Review Summary: Youthful exuberance made sonic. I havent heard such a joyous endorsement of acid's creative qualities since Revolver.
Chicago is a city of ad-libs.
“Bang bang” grimly intones Chief Keef and his dead eyed zombie compatriots, hands twisted into imitations of the pistols littering their hoods. “Bands!” exclaim sister/brother from other mothers duo Katie Got Bands and King L, rolling syllables around in their mouths exploiting them for maximum stickiness. “Eh-llz” Lil’ Durk pushes the sound through a vocoder, tearing into the edges. And Chance the Rapper… Squawks?
Standing a couple feet away from the group of thugs populating the vibrant Chicago rap scene casting perplexed looks in his direction, Chance squawks again.
His head cocks to the side like a species of bird driving itself to extinction through its own dumbassery. Other rappers flex their dominance through their adlibs and Chance just wants to get your attention. Oh, he has one other ad-lib too, it’s a children’s taunt.
“NYAN, NYAN, NYAN, NYAAAAN!”
Chance the Rapper represents the corrective balance to a city with bullets coming out of every open hole. Bodies littering street corners and a police force ill equipped to handle an adult war being waged between children. Where there is an explosion in inner-city violence, rap music becomes a voice for the voiceless. This movement, dubbed the drill scene, has already produced its fair share of amazing music (Back From the Dead, “Val Venis”, “L’s Anthem”) but this is a city split between areas of explosive violence and decadent wealth a few blocks away. Chance belongs to the latter, with ties to the former, but raps nothing like his peers. Raised on the south side but attended Jones College Prep, Chance forgoes the generic gangsterisms and monotone flows and instead grapples with his city’s epidemic with plain truths and biting wit, “They murkin’ kids” he states on “Pusha Man”’s spacey comedown, “They murder kids here/Why do you think they don’t talk about it? … Down here its easier to find a gun than a ***ing parking spot.”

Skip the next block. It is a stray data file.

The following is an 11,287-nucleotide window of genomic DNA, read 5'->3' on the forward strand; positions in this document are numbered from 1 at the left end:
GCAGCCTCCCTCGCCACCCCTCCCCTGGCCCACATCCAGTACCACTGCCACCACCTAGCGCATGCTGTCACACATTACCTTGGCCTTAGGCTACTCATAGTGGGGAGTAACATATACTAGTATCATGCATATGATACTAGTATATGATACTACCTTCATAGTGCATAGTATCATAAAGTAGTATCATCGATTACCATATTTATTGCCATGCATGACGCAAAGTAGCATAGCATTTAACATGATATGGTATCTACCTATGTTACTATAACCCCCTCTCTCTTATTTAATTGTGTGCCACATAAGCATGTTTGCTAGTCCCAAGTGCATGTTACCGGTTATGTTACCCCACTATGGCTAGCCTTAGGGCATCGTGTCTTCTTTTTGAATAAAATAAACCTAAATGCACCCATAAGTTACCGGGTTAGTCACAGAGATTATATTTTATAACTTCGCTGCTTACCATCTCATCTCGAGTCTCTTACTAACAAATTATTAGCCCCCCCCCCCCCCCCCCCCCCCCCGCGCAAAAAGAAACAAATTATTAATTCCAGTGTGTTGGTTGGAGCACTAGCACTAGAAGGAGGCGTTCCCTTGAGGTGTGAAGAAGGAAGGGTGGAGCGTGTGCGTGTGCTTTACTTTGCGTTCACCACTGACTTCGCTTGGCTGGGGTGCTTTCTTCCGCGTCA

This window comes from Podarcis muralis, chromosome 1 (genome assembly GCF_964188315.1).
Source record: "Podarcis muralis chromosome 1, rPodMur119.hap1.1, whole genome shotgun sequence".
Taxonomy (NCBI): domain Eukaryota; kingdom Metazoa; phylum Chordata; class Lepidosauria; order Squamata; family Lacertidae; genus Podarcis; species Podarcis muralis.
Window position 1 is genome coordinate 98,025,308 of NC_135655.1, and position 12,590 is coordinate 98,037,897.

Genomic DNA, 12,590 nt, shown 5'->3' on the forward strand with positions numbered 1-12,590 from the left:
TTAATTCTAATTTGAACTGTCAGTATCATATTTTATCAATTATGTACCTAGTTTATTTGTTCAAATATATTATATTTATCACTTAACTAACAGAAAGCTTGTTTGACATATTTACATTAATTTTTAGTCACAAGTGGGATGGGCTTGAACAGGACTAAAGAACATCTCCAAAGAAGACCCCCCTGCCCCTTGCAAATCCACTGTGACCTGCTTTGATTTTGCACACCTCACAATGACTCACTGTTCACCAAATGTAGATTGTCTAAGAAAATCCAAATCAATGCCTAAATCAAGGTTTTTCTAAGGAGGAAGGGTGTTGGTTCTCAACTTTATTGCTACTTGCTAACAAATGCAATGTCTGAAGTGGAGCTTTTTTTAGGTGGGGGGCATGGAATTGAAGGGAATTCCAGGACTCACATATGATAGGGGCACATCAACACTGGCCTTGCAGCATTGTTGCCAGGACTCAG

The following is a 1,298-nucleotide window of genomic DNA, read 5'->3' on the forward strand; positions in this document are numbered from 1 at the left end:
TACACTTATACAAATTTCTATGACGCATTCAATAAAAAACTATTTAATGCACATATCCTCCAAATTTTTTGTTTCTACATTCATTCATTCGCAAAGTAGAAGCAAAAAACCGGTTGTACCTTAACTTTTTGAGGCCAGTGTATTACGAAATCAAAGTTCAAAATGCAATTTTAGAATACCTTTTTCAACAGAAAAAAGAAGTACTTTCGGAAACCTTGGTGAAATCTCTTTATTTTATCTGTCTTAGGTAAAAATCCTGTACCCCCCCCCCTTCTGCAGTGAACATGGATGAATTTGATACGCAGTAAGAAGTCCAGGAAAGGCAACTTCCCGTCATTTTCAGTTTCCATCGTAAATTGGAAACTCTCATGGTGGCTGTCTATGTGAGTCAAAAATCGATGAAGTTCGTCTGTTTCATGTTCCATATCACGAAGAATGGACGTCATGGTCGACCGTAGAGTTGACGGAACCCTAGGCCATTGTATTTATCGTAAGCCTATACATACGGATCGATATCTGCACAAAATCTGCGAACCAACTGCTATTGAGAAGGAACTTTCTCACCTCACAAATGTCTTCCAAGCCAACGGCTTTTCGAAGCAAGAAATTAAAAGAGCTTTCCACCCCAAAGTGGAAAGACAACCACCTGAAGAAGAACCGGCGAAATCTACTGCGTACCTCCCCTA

While Chance isn’t afraid to traverse this weighty territory, his staggering wit always keeps the music aloft, and on most of Acid Rap he’s just goofing off. Chance is slotting into one of those perfect right place/right time moments, a city filled with diamond hard rap music needs a corrective balance and Chance is about to hit the target King L only hinted at with his bewilderingly realized Acid Rap mixtape. It’s a joyous cartwheel through a city that has made some of the greatest music in history and it kicks off with a sun blasted stroll down Navy Pier. Make no mistake; “Good Ass Intro” is one of the best songs of the year. Stately piano chords and soulful vamping prepares you for a cool piece of Chi-town boom bap before pulling a fast one and flipping into another type of Chicago bread music, footwork. Meanwhile Chance is rapping his ass